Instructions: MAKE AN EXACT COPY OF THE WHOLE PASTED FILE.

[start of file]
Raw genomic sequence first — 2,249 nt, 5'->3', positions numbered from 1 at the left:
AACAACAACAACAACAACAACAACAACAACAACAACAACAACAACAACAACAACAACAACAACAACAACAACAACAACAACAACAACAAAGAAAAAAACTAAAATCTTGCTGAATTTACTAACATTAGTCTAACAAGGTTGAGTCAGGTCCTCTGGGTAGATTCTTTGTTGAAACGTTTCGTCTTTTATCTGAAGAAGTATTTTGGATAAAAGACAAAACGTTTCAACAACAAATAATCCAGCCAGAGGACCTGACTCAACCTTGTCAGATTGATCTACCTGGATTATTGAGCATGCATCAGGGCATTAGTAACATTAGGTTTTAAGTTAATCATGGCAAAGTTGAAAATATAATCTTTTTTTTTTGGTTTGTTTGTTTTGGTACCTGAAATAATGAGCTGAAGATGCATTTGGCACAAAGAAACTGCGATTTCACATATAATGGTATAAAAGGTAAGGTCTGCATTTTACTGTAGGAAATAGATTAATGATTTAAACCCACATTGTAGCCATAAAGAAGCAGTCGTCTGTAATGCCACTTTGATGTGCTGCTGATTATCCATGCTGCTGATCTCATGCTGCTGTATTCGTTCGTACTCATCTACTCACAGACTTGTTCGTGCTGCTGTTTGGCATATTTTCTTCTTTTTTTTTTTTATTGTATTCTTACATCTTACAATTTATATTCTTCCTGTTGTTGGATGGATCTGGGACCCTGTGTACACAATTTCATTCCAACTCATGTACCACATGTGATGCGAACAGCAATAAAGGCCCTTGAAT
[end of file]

Raw genomic sequence first — 2,249 nt, 5'->3', positions numbered from 1 at the left:
AACAACAACAACAACAACAACAACAACAACAACAACAACAACAACAACAACAACAACAACAACAACAACAACAACAACAACAACAACAAAGAAAAAAACTAAAATCTTGCTGAATTTACTAACATTAGTCTAACAAGGTTGAGTCAGGTCCTCTGGGTAGATTCTTTGTTGAAACGTTTCGTCTTTTATCTGAAGAAGTATTTTGGATAAAAGACAAAACGTTTCAACAACAAATAATCCAGCCAGAGGACCTGACTCAACCTTGTCAGATTGATCTACCTGGATTATTGAGCATGCATCAGGGCATTAGTAACATTAGGTTTTAAGTTAATCATGGCAAAGTTGAAAATATAATCTTTTTTTTTTGGTTTGTTTGTTTTGGTACCTGAAATAATGAGCTGAAGATGCATTTGGCACAAAGAAACTGCGATTTCACATATAATGGTATAAAAGGTAAGGTCTGCATTTTACTGTAGGAAATAGATTAATGATTTAAACCCACATTGTAGCCATAAAGAAGCAGTCGTCTGTAATGCCACTTTGATGTGCTGCTGATTATCCATGCTGCTGATCTCATGCTGCTGTATTCGTTCGTACTCATCTACTCACAGACTTGTTCGTGCTGCTGTTTGGCATATTTTCTTCTTTTTTTTTTTTATTGTATTCTTACATCTTACAATTTATATTCTTCCTGTTGTTGGATGGATCTGGGACCCTGTGTACACAATTTCATTCCAACTCATGTACCACATGTGATGCGAACAGCAATAAAGGCCCTTGAAT